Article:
With the exit nozzles 9a of the air injection tubes 9 all directed to introduce air flow countercurrent to the reducing gas flow in the kiln, that is, directed toward the discharge end 6b of the kiln as in FIG. 1, the composition of the off-gas from the feed end of the kiln may be such as to cause problems in the off-gas cleaning system as indicated above. It has been discovered, however, that by reversing the orientation of the nozzles 9a of one or more of the air injection tubes in the preheat zone of the kiln, preferably the three tubes 9', as shown in FIG. 2, the off-gas composition can be sufficiently improved to obviate any modifications to the off-gas cleaning system, such as the use of an afterburner, while the optimum temperature profile within the kiln can be maintained.
More particularly, it should be appreciated that with the exit nozzles 9a of the three air injection tubes 9' all directed in accordance with the prior practice to introduce air flow countercurrent to the combustion gas flow in the kiln, i.e., directed toward the discharge end 6b of the kiln as in FIG. 1, the air volume flow in the three tubes is required to be limited to the range from ten to thirty percent of the total air volume flow through all ten tubes of the kiln. This is necessary to prevent excessive heating of the kiln internal surfaces, by the otherwise complete oxidation and combustion of the volatile hydrocarbon gases to carbon dioxide and water vapor, which would cause sticking of the charge particles to each other and to the kiln internal surfaces, and to prevent overheating and consequent damage to the metal equipment feeding the charge materials into the kiln. It also prevents loss of control of the optimum temperature profile of the charge axially along the kiln in the preheating zone and the first one-third of the reduction zone.
However, with the exit nozzles 9a of the three air injection tubes 9' all directed to introduce air flow concurrent to the combustion gas flow in the kiln, i.e., directed toward the feed end 6a of the kiln in accordance with the present invention as shown in FIG. 2, the air volume flow in the three tubes 9' may advantageously be increased to the range from 65% to 85% of the total air volume flow through all ten air tubes of the kiln, thereby partially or substantially oxidizing and combusting the volatile hydrocarbon gases to carbon dioxide and water vapor in such a manner that the temperature of the total gas and air stream at their exit (6a) from the kiln does not cause excessive heating of the kiln internal surfaces in the preheating zone. In addition, it does permit maintaining the optimum temperature profile of the charge axially along the kiln in the preheating zone and the first one-third of the reduction zone. Substantially complete oxidation and combustion of the volatile hydrocarbon gases by the air from the three tubes 9' is effected within the preheating zone of the kiln and/or outside the feed end 6a of the kiln so that the aforementioned hydrocarbon gases do not cause the problems and difficulties in the gas cleaning system described above.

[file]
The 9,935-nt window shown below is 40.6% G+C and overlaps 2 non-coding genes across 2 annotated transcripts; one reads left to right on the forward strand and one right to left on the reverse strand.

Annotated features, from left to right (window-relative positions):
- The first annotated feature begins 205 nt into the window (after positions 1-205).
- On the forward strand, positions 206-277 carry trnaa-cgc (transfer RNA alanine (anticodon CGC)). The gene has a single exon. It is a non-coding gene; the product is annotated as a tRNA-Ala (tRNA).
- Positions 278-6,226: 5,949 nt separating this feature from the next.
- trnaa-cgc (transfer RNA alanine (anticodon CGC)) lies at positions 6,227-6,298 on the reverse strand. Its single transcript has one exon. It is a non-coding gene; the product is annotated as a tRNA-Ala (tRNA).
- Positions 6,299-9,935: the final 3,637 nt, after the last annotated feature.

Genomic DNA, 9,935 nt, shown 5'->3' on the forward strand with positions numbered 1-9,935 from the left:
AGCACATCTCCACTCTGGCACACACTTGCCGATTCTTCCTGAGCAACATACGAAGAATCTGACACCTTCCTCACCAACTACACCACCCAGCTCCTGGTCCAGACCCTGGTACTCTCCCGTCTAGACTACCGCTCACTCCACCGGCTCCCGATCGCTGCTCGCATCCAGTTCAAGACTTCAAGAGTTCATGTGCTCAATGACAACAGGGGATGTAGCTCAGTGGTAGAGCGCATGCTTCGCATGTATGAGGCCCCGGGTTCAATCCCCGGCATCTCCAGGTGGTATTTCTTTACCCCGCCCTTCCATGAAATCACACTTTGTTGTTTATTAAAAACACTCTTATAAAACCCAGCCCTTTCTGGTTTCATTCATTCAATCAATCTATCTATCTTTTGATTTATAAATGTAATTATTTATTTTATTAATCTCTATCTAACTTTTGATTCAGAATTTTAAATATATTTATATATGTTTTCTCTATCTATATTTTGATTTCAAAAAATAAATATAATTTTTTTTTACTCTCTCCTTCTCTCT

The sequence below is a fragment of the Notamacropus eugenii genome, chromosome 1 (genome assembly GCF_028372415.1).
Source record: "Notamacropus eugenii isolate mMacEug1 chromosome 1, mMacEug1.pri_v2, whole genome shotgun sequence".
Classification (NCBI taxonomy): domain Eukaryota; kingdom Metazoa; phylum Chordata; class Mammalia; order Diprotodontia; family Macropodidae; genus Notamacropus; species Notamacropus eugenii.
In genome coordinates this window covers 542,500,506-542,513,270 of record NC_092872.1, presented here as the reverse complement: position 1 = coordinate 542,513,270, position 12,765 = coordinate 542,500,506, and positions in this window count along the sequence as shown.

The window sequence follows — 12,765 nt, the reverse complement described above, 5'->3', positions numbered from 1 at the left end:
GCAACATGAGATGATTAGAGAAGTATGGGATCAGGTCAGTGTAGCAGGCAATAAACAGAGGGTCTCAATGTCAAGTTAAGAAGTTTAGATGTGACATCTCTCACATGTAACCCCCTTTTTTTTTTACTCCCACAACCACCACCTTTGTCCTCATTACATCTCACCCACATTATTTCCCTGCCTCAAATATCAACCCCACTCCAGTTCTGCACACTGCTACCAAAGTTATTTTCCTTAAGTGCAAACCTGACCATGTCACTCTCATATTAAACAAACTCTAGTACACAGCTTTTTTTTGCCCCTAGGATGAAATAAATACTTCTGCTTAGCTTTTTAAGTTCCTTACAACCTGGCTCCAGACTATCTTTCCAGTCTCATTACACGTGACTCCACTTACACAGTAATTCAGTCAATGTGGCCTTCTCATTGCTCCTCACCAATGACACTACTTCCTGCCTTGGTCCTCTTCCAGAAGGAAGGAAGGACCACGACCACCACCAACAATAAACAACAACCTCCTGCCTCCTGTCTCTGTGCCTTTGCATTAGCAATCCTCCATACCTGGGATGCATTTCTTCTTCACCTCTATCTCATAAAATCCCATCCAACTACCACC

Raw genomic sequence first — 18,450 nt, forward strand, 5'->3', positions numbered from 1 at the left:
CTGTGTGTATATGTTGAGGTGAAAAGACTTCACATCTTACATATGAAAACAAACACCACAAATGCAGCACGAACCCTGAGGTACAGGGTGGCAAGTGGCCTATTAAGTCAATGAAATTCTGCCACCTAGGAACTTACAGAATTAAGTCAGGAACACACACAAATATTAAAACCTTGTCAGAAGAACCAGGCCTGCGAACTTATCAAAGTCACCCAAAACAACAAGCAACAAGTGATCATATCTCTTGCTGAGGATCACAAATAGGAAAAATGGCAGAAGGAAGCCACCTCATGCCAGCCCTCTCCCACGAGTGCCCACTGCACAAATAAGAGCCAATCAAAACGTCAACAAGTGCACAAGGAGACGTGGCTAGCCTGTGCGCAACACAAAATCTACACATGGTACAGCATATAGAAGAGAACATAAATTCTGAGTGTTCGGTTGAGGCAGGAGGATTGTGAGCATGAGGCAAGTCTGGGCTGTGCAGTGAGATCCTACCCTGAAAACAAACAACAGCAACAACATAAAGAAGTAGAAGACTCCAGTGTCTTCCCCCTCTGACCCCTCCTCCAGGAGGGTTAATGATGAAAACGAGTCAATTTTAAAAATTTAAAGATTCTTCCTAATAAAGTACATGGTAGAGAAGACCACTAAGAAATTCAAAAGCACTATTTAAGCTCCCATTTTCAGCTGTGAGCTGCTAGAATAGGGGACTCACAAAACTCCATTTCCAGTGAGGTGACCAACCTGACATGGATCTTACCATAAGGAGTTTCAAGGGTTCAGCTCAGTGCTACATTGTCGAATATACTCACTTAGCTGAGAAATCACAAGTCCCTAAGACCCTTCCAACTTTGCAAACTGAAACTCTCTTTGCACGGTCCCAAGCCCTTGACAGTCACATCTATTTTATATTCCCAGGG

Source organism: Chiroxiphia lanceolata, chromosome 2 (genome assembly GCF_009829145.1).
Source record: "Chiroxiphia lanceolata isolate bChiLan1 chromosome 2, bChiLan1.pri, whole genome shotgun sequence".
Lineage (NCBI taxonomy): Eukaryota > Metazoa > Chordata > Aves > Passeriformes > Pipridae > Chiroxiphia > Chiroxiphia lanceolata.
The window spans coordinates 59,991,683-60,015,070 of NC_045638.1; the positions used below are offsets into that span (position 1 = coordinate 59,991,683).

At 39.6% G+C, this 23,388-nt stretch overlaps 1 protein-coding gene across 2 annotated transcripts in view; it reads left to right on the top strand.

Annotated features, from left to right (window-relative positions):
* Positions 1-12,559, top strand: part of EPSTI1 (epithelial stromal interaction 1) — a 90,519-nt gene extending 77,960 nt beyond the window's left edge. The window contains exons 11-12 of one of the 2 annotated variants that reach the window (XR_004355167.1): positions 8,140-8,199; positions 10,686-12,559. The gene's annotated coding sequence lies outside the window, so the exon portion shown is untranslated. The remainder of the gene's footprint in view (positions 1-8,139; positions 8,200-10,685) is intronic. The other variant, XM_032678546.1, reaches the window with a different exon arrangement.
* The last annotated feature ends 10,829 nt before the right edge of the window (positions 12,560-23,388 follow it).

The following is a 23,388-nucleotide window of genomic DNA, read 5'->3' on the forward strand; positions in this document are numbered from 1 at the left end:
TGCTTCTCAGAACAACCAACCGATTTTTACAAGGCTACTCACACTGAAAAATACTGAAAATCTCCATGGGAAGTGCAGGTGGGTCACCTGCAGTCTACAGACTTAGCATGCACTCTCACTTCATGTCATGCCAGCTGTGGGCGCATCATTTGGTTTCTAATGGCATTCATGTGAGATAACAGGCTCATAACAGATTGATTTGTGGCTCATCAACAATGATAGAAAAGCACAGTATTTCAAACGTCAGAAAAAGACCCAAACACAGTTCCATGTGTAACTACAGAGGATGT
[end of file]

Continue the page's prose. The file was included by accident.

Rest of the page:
It will therefore be seen that by reversing the direction of injection of the air from one or more of the air supply tubes in the preheat zone of a kiln operating in accordance with the described process, the condition of the off-gases can be considerably improved without affecting the process in the reduction zone and ultimately the quality of the resulting product.
|Cited Patent||Filing date||Publication date||Applicant||Title|
|US1977117 *||Mar 14, 1933||Oct 16, 1934||American Lurgi Corp||Process for the separate recovery of volatile metals, nonmetals, or volatile or gaseous metallic or nonmetallic compounds|
|US3890138 *||Oct 17, 1973||Jun 17, 1975||Western Titanium N L||Reduction of iron-containing ores|
|Citing Patent||Filing date||Publication date||Applicant||Title|
|US5713982 *||Dec 13, 1995||Feb 3, 1998||Clark; Donald W.||Iron powder and method of producing such|
|US6474984||Jul 30, 2001||Nov 5, 2002||Metso Minerals Industries, Inc.||Air injection for nitrogen oxide reduction and improved product quality|
|US6569220||Sep 19, 1997||May 27, 2003||Donald W. Clark||Iron powder and method of producing such|
|US8613787 *||Jul 31, 2007||Dec 24, 2013||Iron Mineral Beneficiation Services (Proprietary) Limited||Method for the commercial production of iron|
|US9150939||Aug 29, 2013||Oct 6, 2015||Iron Mineral Beneficiation Services (Proprietary) Limited||Method for the commercial production of iron|
|US20090260483 *||Jul 31, 2007||Oct 22, 2009||Iron Mineral Benefication Ser4vices (Proprietary) Limited||Method for the commercial production of iron|
|CN102155847A *||Apr 6, 2011||Aug 17, 2011||郑州新兴热工炉材有限公司||Structure integrating secondary and triple tuyere and lining of charcoal rotary kiln as well as manufacturing technology thereof|
|U.S. Classification||75/477, 75/480, 75/505|
|International Classification||F27B7/36, C21B13/08|
|Cooperative Classification||F27M2001/02, F27B7/362, F27B2007/365, C21B13/08, F27B2007/367|
|European Classification||C21B13/08, F27B7/36A|
|Sep 16, 1983||AS||Assignment|
Owner name: DAVY MCKEE (STOCKTON) LIMITED, STOCKTON-ON-TEES, E
Free format text: ASSIGNMENT OF ASSIGNORS INTEREST.;ASSIGNOR:DIRECT REDUCTION CORPORATION THE;REEL/FRAME:004181/0066
Effective date: 19830407
|Nov 13, 1985||FPAY||Fee payment|
Year of fee payment: 4
|Nov 2, 1989||FPAY||Fee payment|
Year of fee payment: 8
|Nov 16, 1993||FPAY||Fee payment|
Year of fee payment: 12